I recently received a reader question about consulting:
About 10 years ago, while living in the Midwest, I started my own HR consulting business. I left it (kinda, it’s never been out of my mind) to take a “real” consultant job and move to Arizona. I was laid off in last year and want to establish my business again. I want to offer “virtual” HR services and be the HR department of small and medium sized businesses. I’d appreciate any advice/support you can give! Thanks!
I’ve written before about my life as a consultant. You can check those posts out here, here, here and here. Since I’ve already written about my consulting life, I wanted to give you a fresh voice in answering this question. So, I called professional colleague and blogging buddy, Alicia Arenas, to share her thoughts.
Alicia brings over 15 years of experience as an HR leader in Corporate America to her client companies. Her last corporate position was director of training and development. And, she’s SPHR certified. Her business, Sanera, is dedicated to helping small business owners become successful in their business. Take it away, Alicia!
Becoming a Consultant
Well, this is it. You’ve decided you want to become a consultant. Congratulations! Welcome to the exciting world of entrepreneurialism. Now what?
You, like most small business owners, may have the naturally intuitive idea that the more you know how to do + telling the world about everything you do = business success. It seems logical to think that, if you offer a plethora of services to all kinds of clients, you are guaranteed to get business. Been there. Done that. And it doesn’t work. That strategy will deplete your time, energy and your savings.
It’s like deciding you want to drop food coloring into a lake to turn it red. It’s going to take a lot of food coloring before that lake even shows a tinge of pink. Unless you can buy the red food coloring in bulk, (which is incredibly expensive) the process of turning the lake red will take a loooong time. In fact, the conditions of the lake may be such that your red food coloring will be absorbed and processed by the plant and animal life in the lake. In that case, your efforts were worthless.
But what if you aim to turn a glass of water red? How quickly could you accomplish that? How much less food coloring would it take?
That is what niche marketing does for you.
If I could share only one piece of advice with you it would be this: identify a niche and market the heck out of yourself to that niche.
These are some of the Guiding Principles I use when helping clients identify their niche market:
- Something You Love Running your own business is challenging. There are going to be lots of good times and times spent in the valley too. If you are doing something you’re not passionate about, the times in the valley will feel endless. In these times, it’s often your excitement about what you do that will sustain you.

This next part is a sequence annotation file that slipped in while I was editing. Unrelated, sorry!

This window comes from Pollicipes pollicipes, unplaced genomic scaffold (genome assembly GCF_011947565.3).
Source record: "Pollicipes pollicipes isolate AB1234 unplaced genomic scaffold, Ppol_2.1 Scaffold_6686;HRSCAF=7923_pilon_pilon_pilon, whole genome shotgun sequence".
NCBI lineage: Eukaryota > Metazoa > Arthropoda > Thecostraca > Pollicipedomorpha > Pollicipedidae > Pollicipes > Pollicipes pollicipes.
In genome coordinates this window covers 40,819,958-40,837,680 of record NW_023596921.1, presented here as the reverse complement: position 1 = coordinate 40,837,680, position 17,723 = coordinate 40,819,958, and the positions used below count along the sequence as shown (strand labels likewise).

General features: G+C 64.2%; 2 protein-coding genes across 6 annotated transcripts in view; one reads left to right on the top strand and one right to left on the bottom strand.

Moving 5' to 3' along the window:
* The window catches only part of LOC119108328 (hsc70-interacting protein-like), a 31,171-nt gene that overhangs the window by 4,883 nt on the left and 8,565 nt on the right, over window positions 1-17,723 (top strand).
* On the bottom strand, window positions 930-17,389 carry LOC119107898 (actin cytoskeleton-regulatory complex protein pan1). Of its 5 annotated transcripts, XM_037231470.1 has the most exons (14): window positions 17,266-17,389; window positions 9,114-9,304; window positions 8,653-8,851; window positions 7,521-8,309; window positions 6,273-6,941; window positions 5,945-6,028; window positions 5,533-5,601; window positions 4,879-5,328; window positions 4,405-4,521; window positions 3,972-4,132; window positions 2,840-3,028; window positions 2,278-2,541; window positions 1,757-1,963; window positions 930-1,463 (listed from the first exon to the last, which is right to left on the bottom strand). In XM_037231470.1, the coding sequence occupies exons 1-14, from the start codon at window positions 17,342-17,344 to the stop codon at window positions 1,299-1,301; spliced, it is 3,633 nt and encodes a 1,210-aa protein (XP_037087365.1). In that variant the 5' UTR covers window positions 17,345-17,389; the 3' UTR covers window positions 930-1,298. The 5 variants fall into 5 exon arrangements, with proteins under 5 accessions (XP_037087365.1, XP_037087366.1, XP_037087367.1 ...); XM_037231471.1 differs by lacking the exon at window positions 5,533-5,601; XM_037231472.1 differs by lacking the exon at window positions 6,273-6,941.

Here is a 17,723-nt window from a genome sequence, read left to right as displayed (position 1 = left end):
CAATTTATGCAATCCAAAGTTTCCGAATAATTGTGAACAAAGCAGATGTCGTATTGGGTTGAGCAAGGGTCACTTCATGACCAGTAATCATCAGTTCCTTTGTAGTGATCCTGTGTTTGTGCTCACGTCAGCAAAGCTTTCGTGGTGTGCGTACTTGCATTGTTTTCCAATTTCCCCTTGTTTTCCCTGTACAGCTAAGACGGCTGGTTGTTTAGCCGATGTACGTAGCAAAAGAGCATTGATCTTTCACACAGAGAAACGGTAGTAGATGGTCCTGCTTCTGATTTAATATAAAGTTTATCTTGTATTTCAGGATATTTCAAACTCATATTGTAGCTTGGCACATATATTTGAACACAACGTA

- People You Like See above. This is huge folks. If you think being in the valley is hard, imagine working on a long-term project with a client whose personality rubs you raw and whose values do not match yours. Do what you love to do with people you like. It fills you with energy, gives you passion and enthusiasm which is contagious and makes you fun to be around. (PS – That usually equals more clients and money.)
- People You Can Reach Evaluate your network. Ideally, your target market will be in your first level contacts. If it’s not, look at your second level contacts. Is your target market there? Can your first level contacts introduce you to them? Are there networking groups or Chambers of Commerce than can help you meet your target market? You may like professional sports players, but if you can’t reach them, seriously consider the amount of time, effort and money it would take to break into that niche. Analyze your network.
Thanks Alicia! As you can see, Alicia really understands the challenges of being an entrepreneur and uses her experience to helps others be successful. If you aren’t familiar with her business, I hope you’ll check it out. She focuses her practice in three specific areas. (1) Passion. So often business owners go into what they think they “should” do rather than what they want to do or what they are passionate about doing. Big mistake. (2) Profitability. Alicia told me about a current client she has who is bringing in $40k+ a month in revenue and is netting $2k a month. Something is wrong there. And, (3) Personal life. We don’t go into business for ourselves because we long to work 80 hours a week. We do it because we want our business to help us achieve something in our personal lives – more family time, better quality of life, etc. But small business owners (particularly solopreneurs) really struggle with finding time for personally fulfilling activities.
Many thanks to Alicia for sharing her expertise with us. As I read Alicia’s post, it reminded me that the year I started my business – as well as the year I purchased another business – I used coaches, like Alicia, to help with that transition. If I had only known her back then…
I’m sure there are several people out there who are considering consulting right now as a career option. There’s every reason to believe that consulting and freelancing will be considered the new normal as our economy recovers. Creating a good foundation for your business – even freelancing business – will make you successful.
Image courtesy of erix!1